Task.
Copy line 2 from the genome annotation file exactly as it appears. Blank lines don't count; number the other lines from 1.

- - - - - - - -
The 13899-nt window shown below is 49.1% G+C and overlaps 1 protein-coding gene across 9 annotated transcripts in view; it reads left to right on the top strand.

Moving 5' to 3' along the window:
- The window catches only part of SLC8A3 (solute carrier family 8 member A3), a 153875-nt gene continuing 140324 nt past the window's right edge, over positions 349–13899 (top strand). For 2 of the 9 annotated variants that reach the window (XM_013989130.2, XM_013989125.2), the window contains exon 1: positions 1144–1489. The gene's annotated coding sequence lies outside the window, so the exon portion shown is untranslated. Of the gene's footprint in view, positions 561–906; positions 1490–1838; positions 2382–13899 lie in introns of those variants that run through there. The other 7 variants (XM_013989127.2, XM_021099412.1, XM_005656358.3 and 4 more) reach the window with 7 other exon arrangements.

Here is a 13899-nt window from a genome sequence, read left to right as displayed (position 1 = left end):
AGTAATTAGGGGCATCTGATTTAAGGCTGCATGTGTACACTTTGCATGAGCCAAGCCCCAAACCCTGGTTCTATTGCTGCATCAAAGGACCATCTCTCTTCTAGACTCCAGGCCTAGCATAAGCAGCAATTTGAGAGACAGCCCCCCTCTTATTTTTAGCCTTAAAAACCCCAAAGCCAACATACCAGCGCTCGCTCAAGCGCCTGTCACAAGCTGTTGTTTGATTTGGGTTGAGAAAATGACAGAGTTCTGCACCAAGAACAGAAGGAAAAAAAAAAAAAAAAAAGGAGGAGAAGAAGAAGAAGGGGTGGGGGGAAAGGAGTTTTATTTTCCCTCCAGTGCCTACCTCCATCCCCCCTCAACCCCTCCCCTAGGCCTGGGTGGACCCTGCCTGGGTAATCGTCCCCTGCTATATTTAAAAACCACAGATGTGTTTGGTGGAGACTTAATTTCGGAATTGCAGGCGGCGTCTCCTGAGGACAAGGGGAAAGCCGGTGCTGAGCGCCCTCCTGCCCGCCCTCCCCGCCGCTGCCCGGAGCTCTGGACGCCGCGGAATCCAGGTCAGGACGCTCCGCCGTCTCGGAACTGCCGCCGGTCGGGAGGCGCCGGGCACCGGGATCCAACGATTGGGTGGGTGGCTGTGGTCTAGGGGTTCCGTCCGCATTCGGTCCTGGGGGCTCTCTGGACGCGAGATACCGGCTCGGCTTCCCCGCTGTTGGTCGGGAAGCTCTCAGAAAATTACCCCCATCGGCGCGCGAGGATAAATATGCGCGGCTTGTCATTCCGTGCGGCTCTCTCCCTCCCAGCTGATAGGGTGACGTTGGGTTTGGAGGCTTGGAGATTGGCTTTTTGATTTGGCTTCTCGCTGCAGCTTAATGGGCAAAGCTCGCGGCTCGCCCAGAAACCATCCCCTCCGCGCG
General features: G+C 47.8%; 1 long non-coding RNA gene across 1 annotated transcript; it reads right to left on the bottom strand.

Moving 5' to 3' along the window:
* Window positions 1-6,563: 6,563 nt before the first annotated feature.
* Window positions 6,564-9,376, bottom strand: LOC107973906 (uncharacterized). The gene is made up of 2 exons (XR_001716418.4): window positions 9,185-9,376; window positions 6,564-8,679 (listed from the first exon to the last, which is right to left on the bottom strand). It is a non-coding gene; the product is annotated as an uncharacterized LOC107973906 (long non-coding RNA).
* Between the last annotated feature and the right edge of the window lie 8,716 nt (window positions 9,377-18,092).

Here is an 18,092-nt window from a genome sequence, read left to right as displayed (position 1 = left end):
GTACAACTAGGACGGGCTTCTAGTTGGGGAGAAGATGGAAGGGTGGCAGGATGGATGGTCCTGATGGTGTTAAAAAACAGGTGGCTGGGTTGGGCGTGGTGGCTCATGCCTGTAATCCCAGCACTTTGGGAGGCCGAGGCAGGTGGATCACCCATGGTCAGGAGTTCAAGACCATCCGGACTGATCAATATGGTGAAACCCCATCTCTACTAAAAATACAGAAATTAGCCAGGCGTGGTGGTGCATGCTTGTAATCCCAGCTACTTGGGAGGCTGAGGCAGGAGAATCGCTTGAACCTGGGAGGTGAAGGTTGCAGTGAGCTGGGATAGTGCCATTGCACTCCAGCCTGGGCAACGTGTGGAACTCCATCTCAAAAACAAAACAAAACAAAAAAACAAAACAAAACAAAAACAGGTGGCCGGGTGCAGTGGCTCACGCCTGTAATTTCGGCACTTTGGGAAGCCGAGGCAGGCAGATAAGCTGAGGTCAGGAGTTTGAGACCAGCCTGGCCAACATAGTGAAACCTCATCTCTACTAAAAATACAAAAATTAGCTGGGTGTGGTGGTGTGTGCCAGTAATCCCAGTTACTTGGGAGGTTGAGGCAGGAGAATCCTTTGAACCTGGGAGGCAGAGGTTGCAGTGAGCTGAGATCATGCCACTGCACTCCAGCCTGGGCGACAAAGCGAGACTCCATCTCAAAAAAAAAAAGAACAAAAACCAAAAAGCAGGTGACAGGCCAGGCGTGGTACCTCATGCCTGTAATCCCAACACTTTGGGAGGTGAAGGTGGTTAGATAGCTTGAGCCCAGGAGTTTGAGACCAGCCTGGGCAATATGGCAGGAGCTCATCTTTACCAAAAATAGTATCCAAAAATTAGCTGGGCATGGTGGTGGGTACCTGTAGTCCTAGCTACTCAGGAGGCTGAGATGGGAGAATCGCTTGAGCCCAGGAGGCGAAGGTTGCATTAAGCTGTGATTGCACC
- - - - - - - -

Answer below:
Moving 5' to 3' along the window: